From the CEO's Desk
Kathy Wood-Dobbins, CEO
Tuesday, October 31, 2017

Section: Spotlight Articles, October/November 2017

For decades, health centers have drawn bipartisan support from U.S. presidents and lawmakers because of our record of success. Yet, such broad support may not be enough to ensure we can continue to serve people who need affordable primary care in the future. Right now, Tennessee health centers are threatened with a severe loss in funding, as are other health centers in nearly 10,000 communities nationwide. 

The deadline for Congress to reauthorize Community Health Center funding was September 30, 2017. Health centers are currently being funded with reserve funding; this funding will soon run out and this will have a direct and immediate impact on the health of our communities. If health center funding is not reauthorized, funding will be reduced by approximately 70 percent. The federal Department of Health and Human Services (HHS) has projected that the impact of such a reduction would be dramatic: the closure of 2,800 health center locations nationwide, the elimination of more than 50,000 jobs, and a loss of access to care for more than 9 million patients. Tennessee’s health centers stand to lose approximately $52.8 million in funding, which would drastically reduce the number of patients that can be served and the number of people that can be employed.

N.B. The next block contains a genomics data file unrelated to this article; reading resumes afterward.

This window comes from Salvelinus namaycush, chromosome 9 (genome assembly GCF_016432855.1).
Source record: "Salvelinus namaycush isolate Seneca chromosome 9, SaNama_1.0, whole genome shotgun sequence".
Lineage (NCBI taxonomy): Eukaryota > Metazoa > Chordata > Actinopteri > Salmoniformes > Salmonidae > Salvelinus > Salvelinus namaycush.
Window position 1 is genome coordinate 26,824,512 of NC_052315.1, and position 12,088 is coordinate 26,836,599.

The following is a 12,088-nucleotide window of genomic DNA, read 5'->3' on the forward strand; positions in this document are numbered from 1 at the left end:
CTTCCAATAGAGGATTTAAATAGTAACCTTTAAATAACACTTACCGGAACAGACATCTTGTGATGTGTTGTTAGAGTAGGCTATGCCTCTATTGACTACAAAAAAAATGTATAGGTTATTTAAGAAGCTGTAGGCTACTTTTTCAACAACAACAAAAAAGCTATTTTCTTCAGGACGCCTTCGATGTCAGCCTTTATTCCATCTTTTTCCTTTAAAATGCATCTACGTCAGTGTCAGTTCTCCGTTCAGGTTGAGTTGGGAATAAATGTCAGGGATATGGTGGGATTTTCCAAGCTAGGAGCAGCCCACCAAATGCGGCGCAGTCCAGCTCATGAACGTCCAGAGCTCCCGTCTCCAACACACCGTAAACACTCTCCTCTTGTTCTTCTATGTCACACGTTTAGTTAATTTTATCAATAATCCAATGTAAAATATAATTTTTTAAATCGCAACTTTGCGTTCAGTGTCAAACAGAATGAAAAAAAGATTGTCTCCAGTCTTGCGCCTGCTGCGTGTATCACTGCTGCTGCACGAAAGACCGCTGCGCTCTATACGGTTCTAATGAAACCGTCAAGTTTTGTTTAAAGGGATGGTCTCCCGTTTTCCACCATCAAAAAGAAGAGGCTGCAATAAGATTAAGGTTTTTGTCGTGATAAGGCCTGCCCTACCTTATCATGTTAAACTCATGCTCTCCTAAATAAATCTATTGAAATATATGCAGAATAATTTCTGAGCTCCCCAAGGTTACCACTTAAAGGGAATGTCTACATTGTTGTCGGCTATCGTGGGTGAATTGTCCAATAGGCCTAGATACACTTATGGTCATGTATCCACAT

Community Health Centers bring a unique and important perspective to the national conversation on health care. Tennessee’s health centers are part of a nationwide network that started more than 50 years ago to provide quality primary care in places where doctors and services were scarce or non-existent.

Nationwide, health centers have since grown to serve as the “family doctor” to more than 27 million people in communities all over the country – approximately one in 12 Americans. Tennessee’s health centers provided care to more than 396,000 of our state’s residents in 2016. We have saved countless lives by providing affordable access to primary care, and we have helped reduce the incidence of chronic disease in the most challenging rural and urban communities all across our state. 

At a health center, patients have a more affordable option for preventive care than a hospital emergency room. Health centers nationally generate $24 billion in health care cost savings, according to the National Association of Community Health Centers (NACHC). We are also innovators, working with community partners to respond to public health crises such as the opioid epidemic.

There is little doubt that health centers have contributed significantly to cost savings for taxpayers in Tennessee and throughout the U.S. Yet, it is not sufficient to describe us as just another health care program. We are problem-solvers who look beyond the medical charts – not only to prevent illness, but also to address the factors that actually cause poor health, such as homelessness, lack of nutrition, stress, or unemployment and drug addiction.

We encourage Senators Alexander and Corker and all Tennessee Members of Congress to support bi-partisan legislation to extend Community Health Center funding; Tennessee’s health depends on it.
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